The towering statue of German colonial officer Curt von François will fall from its mount outside the Windhoek municipal building at the intersection of Independence Avenue and Sam Nujoma Drive.
This comes after a Windhoek municipal council resolution to remove the statue, which the majority of councillors branded “a symbol and celebration of colonialism”.
Last Thursday, the councillors voted nine to five to decide Von François’ fate.
Those who voted in favour of the statue remaining where it is were Jürgen Hecht, Ndeshihafela Larandja, Ben Araeb and Ottilie Saarty Uukule, all from the Independent Patriots for Change.
They were joined by the National Unity Democratic Organisation’s Joseph Uapingene.
The statue is now all but set to join the Reiterdenkmal, which was moved to a museum in 2013 from where it stood near parliament.
The Von François statue was unveiled in October 1965, during the 75-year anniversary celebration of the ‘founding’ of Windhoek under German colonial
rule. Thursday’s resolution emanates from
a petition submitted to council back in 2020 that demanded the statue’s removal.
The petition was spearheaded by decolonial activist Hildegard Titus. It generated over 1 500 signatures. To this day, there is no counter petition, despite Namibians being divided on the statue’s removal.
On Friday, Titus was elated by the
news. “It’s a monumental time in Namibian history, particularly in decolonising Namibian history; because this [Von François] has been called the founder of Windhoek for over 100 years, although he is not the founder,” Titus stated.
Asked about those who harbour views that removing the statue is of no economic importance nor will it address Windhoek’s bread and butter issues, she said: “At the
end of the day, it’s not like we are
destroying the statue. It’s hopefully going to
a museum where it can be contextualised. If you go to places like Germany, they don’t have statues of Adolf Hitler. This guy is equivalent to our Hitler. He started the Hornkranz massacre, which is one of the first massacres against the Nama people.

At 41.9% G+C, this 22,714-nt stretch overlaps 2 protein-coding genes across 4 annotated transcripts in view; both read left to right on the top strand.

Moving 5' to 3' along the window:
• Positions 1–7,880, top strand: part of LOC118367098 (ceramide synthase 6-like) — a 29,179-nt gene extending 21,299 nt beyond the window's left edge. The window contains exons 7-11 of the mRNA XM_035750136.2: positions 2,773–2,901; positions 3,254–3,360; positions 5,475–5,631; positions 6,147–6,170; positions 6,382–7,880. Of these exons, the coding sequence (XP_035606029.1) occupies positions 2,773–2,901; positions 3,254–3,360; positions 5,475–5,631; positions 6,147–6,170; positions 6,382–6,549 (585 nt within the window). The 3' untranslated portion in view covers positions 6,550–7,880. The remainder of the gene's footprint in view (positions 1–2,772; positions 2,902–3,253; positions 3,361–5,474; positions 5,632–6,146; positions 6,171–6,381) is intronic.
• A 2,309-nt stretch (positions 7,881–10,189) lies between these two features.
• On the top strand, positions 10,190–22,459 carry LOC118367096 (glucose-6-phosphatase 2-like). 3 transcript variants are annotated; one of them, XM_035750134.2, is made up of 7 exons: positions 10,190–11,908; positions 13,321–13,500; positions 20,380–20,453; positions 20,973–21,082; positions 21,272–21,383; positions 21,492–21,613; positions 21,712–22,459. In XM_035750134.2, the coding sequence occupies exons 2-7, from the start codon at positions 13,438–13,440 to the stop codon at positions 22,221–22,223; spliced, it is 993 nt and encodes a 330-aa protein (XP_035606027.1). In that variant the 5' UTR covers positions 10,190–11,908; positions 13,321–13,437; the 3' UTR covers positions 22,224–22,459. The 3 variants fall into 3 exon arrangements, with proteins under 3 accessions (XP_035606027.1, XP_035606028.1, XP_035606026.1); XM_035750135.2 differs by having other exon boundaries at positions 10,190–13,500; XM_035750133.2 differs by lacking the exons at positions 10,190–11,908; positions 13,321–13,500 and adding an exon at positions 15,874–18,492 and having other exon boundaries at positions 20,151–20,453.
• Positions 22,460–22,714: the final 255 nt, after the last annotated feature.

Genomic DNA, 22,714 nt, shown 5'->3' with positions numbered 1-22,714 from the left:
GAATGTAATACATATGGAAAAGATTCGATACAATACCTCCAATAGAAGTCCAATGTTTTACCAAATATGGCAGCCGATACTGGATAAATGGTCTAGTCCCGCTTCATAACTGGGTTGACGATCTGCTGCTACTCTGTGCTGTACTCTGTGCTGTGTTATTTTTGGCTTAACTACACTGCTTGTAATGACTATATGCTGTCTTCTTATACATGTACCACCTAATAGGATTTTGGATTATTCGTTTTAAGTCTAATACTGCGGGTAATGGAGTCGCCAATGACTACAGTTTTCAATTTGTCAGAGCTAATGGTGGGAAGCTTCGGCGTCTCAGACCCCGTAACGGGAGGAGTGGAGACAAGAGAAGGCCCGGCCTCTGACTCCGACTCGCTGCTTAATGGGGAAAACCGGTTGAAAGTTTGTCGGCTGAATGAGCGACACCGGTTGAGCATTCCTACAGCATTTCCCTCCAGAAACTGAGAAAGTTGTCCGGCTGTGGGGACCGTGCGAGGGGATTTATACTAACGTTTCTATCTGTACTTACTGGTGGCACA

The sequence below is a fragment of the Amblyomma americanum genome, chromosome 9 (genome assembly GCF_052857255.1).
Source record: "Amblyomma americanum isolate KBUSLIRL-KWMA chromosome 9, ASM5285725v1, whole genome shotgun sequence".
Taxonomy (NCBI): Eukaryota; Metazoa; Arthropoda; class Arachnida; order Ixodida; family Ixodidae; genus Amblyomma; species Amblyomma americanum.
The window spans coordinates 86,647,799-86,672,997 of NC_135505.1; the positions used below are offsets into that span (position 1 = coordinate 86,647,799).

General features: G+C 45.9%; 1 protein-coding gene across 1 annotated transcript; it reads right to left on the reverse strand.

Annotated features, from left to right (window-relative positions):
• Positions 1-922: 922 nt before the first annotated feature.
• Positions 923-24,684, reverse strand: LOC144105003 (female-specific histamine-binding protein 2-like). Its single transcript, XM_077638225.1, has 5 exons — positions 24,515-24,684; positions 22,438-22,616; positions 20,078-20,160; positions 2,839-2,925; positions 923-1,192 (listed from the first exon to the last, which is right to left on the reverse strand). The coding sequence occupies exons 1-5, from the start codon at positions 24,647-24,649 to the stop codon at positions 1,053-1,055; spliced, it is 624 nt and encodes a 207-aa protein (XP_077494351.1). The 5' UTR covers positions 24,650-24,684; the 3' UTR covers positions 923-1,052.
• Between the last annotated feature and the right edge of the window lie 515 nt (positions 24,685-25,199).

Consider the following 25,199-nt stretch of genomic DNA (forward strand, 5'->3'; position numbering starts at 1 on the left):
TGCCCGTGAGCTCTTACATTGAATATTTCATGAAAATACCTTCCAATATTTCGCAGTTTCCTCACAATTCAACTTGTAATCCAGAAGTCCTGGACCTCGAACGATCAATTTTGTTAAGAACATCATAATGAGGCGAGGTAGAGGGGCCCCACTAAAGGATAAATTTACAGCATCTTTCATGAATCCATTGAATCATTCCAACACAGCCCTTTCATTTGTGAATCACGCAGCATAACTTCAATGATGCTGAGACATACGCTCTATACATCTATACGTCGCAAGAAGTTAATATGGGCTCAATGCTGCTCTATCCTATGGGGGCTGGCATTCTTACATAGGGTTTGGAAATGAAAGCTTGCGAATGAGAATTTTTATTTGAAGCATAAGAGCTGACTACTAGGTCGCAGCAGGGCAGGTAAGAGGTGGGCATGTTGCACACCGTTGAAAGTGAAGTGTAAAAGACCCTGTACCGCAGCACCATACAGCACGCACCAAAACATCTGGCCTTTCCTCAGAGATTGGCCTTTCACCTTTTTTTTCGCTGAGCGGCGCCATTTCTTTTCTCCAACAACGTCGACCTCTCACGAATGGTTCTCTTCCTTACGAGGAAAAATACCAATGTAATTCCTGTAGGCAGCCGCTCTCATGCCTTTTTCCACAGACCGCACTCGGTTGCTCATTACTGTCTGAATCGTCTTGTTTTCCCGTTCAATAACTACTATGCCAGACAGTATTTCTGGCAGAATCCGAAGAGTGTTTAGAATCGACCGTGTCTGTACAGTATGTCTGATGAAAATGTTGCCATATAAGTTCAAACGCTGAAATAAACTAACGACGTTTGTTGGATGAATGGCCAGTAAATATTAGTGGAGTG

Having a city celebrating someone who was okay with murdering women, children and the elderly and trying to wipe out people because they were not autonomous with the German colonial status at the time, is problematic.”
Like Titus, official opposition leader in the National Assembly, McHenry Venaani, described the move by the municipality as progressive.
“It’s a progressive move in the sense that it raises the profile of the genocide issue as far as atonement is concerned. The people in Germany will know that their treatment of this whole issue is not being taken lightly, despite Namibians being generally peaceful people,” he said.
Meanwhile, Landless People’s
Movement lawmaker Utaara Mootu was equally elated by the news, albeit observing that it was long-overdue.
“It’s great. It is part of the decolonial project. That man was harsh, and didn’t have any respect for our people. It should have been removed 32 years ago,” she
Mootu had a proposal.
“It should be replaced with a statue of a national hero, even Hosea Kutako, who is the father of Namibian nationalism, or anyone identified by council, in order to restore the dignity of our people,” she
noted. Affirmative Repositioning movement leader and Windhoek councillor Job Amupanda echoed Mootu’s sentiments.
He heads the city’s heritage committee.
“The fact that it has been standing for 32 years is scandalous. The statue is not a national monument nor has it been protected by law, including the National Heritage Act.